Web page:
In 2005, a Dutch expedition discovered fresh fossil material at the Mare aux Songes. This resulted in a full scale excavations from 2006 to 2010, and revealed that thousands of bones still existed at the site. The fossil layer also contained seeds, tree trunks and branches, leaves, insects, land snails, and even fungi, deposited long before humans arrived on the island. The fossil remains are dominated by extinct giant tortoises Cylindraspis sp., but they also include snakes, lizards, owls, hawks, rails, parrots, pigeons, and songbirds. The flora comprised various palms, screw pines Pandanus sp., canopy trees such as the dodo tree (tambalacoque) Sideroxylon grandiflorum and ebony Diospyros sp., and a host of smaller plant species, enabling scientists to reconstruct the dodo’s habitat in a pristine state. In 2007, a complete but degraded dodo skeleton, ‘Dodo Fred’, was discovered in a cave in the highlands, with further fossil discoveries made in lowland caves, which increased the known distribution of the dodo on Mauritius.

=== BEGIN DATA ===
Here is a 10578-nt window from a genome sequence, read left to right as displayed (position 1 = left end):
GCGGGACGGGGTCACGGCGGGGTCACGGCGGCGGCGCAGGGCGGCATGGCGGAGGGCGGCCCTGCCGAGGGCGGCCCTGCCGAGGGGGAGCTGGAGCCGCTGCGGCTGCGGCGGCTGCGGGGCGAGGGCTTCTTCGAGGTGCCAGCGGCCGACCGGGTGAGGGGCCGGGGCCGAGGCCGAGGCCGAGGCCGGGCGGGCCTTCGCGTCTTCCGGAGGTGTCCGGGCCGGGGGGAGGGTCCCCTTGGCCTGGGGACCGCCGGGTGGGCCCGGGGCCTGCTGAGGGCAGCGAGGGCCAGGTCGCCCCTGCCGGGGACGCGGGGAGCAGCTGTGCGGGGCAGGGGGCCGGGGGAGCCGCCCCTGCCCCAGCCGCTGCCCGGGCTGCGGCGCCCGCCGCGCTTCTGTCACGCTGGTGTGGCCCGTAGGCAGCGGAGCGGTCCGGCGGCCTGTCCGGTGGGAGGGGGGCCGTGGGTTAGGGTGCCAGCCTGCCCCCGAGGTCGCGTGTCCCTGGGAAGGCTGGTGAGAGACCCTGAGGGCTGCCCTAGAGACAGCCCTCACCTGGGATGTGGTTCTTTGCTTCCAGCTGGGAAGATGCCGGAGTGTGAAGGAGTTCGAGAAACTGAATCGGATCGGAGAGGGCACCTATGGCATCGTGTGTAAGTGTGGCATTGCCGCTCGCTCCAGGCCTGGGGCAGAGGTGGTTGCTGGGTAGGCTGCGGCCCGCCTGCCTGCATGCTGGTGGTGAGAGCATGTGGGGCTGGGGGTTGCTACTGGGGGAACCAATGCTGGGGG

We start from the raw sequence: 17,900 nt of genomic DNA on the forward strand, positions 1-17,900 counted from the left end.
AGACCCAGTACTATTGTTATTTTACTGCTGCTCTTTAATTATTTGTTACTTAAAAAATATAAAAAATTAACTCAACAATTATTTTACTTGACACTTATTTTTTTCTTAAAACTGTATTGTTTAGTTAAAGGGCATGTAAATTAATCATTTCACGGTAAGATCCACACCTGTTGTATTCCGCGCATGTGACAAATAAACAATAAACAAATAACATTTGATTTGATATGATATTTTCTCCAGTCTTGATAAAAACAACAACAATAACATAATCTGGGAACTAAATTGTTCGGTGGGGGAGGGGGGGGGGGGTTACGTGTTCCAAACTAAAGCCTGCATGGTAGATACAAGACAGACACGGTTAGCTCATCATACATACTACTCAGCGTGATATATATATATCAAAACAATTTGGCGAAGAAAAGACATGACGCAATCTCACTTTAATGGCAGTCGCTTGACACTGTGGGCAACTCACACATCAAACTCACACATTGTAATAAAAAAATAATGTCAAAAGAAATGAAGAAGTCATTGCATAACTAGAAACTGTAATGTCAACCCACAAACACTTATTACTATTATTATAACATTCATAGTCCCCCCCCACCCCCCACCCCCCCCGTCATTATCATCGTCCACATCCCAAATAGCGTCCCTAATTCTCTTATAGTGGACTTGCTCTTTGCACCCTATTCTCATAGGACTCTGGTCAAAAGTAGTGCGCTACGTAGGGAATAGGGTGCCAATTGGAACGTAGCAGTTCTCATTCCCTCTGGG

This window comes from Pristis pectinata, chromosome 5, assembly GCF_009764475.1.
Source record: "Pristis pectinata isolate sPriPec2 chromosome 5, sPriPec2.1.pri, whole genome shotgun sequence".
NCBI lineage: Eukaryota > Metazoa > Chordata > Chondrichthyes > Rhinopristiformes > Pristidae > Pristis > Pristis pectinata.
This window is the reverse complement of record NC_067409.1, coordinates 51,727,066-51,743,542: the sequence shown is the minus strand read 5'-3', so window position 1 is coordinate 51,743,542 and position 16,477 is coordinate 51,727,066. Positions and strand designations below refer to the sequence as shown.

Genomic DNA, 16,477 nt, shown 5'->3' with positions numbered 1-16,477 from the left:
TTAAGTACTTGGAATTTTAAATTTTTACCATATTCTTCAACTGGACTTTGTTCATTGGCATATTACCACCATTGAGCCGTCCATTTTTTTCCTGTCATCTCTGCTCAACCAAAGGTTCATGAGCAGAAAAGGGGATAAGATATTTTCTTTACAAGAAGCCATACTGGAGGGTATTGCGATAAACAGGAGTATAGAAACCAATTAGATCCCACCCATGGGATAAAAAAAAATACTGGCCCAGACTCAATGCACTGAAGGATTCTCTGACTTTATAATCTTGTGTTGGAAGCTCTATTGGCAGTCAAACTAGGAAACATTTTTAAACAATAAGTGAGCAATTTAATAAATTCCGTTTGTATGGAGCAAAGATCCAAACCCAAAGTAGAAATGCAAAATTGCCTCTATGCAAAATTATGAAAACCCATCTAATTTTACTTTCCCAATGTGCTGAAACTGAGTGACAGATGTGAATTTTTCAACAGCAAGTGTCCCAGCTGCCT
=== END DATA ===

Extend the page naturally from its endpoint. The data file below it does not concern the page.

As a result of this new physical evidence, it is now possible to make scientifically valid conclusions about the dodo’s ecology and the ecosystem in which it lived. The dodo was found close to the coast as well as in the mountains, occupying dry and wet forest zones, and with its well-developed olfactory system, fed on fallen fruits and perhaps invertebrates by locating them with a sense of smell. Judging by the number of individuals preserved, it was abundant in the lowlands at least, and was well adapted to survive the sometimes harsh conditions of the seasonal variations in food supply. Now extinct specialist bird dung beetles utilised the dodo’s waste products, and trees and shrubs relied on it as a dispersal agent for their nuts and seeds.

However, the dodo still remains somewhat of a mystery. For example, what was the use of its large, hooked bill and what role did this giant flightless pigeon play in its forest home? What is certain is that the dodo was unable to cope with the rapid changes brought about by anthropogenic agencies and died out less than a century after being discovered.